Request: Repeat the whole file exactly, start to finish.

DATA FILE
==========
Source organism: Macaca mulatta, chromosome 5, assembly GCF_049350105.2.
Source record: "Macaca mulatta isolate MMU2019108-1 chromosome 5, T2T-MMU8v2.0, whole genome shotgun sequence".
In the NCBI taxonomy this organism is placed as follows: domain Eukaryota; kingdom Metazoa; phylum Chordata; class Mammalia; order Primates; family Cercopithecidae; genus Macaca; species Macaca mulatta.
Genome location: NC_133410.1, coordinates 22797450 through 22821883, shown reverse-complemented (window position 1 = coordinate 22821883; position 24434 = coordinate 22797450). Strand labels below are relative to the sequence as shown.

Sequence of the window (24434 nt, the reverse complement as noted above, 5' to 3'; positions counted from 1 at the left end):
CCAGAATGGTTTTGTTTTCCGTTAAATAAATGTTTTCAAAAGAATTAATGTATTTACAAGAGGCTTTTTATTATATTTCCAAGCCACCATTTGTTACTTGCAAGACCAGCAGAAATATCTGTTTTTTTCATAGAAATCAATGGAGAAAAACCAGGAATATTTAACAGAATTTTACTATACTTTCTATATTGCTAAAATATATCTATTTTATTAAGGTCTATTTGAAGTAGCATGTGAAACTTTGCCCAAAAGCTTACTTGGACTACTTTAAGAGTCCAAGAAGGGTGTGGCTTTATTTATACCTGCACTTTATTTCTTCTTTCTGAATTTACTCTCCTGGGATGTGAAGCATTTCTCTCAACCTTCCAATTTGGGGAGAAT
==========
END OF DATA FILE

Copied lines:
Source organism: Macaca mulatta, chromosome 5, assembly GCF_049350105.2.
Source record: "Macaca mulatta isolate MMU2019108-1 chromosome 5, T2T-MMU8v2.0, whole genome shotgun sequence".
In the NCBI taxonomy this organism is placed as follows: domain Eukaryota; kingdom Metazoa; phylum Chordata; class Mammalia; order Primates; family Cercopithecidae; genus Macaca; species Macaca mulatta.
Genome location: NC_133410.1, coordinates 22797450 through 22821883, shown reverse-complemented (window position 1 = coordinate 22821883; position 24434 = coordinate 22797450). Strand labels below are relative to the sequence as shown.

Sequence of the window (24434 nt, the reverse complement as noted above, 5' to 3'; positions counted from 1 at the left end):
CCAGAATGGTTTTGTTTTCCGTTAAATAAATGTTTTCAAAAGAATTAATGTATTTACAAGAGGCTTTTTATTATATTTCCAAGCCACCATTTGTTACTTGCAAGACCAGCAGAAATATCTGTTTTTTTCATAGAAATCAATGGAGAAAAACCAGGAATATTTAACAGAATTTTACTATACTTTCTATATTGCTAAAATATATCTATTTTATTAAGGTCTATTTGAAGTAGCATGTGAAACTTTGCCCAAAAGCTTACTTGGACTACTTTAAGAGTCCAAGAAGGGTGTGGCTTTATTTATACCTGCACTTTATTTCTTCTTTCTGAATTTACTCTCCTGGGATGTGAAGCATTTCTCTCAACCTTCCAATTTGGGGAGAAT